People v. Torres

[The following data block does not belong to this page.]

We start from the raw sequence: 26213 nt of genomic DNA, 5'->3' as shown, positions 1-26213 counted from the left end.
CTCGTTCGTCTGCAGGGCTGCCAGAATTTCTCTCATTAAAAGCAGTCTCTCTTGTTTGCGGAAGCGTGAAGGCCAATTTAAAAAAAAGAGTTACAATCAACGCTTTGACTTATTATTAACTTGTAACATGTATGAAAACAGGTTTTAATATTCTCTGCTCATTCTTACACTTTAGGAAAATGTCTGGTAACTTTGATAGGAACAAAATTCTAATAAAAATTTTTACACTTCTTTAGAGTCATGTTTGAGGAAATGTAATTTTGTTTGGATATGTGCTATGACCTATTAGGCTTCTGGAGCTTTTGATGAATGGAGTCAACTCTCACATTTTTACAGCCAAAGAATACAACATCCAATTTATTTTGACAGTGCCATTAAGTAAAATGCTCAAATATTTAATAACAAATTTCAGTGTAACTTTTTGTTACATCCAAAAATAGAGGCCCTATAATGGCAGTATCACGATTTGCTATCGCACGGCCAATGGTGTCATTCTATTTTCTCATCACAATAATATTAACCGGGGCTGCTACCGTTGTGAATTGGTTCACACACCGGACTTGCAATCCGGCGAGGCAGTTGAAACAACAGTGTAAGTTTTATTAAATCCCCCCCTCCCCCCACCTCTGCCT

Filed 7/12/18 CERTIFIED FOR PUBLICATION COURT OF APPEAL, FOURTH APPELLATE DISTRICT DIVISION ONE STATE OF CALIFORNIA THE PEOPLE, D072610 Plaintiff and Respondent, v. (Super. Ct. No. SCN362581) ANTONIO TORRES, Defendant and Appellant. APPEAL from a judgment of the Superior Court of San Diego County, K. Michael Kirkman, Judge. Reversed. Arielle Bases, under appointment by the Court of Appeal, for Defendant and Appellant. Xavier Becerra, Attorney General, Felicity Senoski and Joseph Anagnos, Deputy Attorneys General, for Plaintiff and Respondent. A jury convicted Antonio Torres of two counts of committing a lewd act with a minor under 14 years old (Pen. Code, § 288, subd. (a)) and found true the allegations that he had substantial sexual conduct with the minor. (Pen. Code, § 1203.066, subd. (a)(8).) The court sentenced him to a total term of eight years and ordered him to pay various fines and fees, including victim restitution in the amount of $5,925.75. Appointed appellate counsel has filed a brief summarizing the facts and proceedings below. She presented no argument for reversal, but asked this court to review the record for error as mandated by People v. Wende (1979) 25 Cal.3d 436 (Wende). Under Anders v. California (1967) 386 U.S. 738, she listed as possible, but not arguable, issues whether: (1) defense counsel was ineffective for failing to raise Miranda1 and voluntariness of confession issues, (2) sufficient evidence supported the lewd conduct and substantial sexual conduct findings, (3) the trial court erred by admitting a forensic interview into evidence, (4) the court erred when it gave the jury a pinpoint instruction defining masturbation, (5) the court erred by imposing the middle term sentence rather than the lower term sentence, and (6) the court erred by imposing consecutive sentences. We requested supplemental briefing to address whether defense counsel was ineffective for failing to file a motion to suppress Torres's police interview statements under Miranda. Both counsel responded to our request. We conclude that while the interrogation was not custodial when it began, the totality of the circumstances show that it became custodial, and Torres should have received Miranda warnings when the detectives essentially told Torres that they would not leave, and he could not go home, until Torres told them the truth based on the evidence they had against him. 1 Miranda v. Arizona (1966) 384 U.S. 436. 2 We also conclude that Torres would have prevailed on a suppression motion, that the failure to file a suppression motion was prejudicial. We reverse the judgment based on ineffective assistance of counsel. Accordingly, it is unnecessary for us to consider the other issues raised in Torres's Wende brief. FACTUAL AND PROCEDURAL BACKGROUND The Allegation and Preliminary Investigation In February 2017 73-year old Torres, a Mexican immigrant with no formal education, rented a room from O.H. (Mother) and her husband (Father). The couple's five-year-old daughter, Y.C., also lived at the residence. The couple and Y.C. referred to Torres as "Don Tonio." Torres spent most of his time in his room, but would occasionally watch ...

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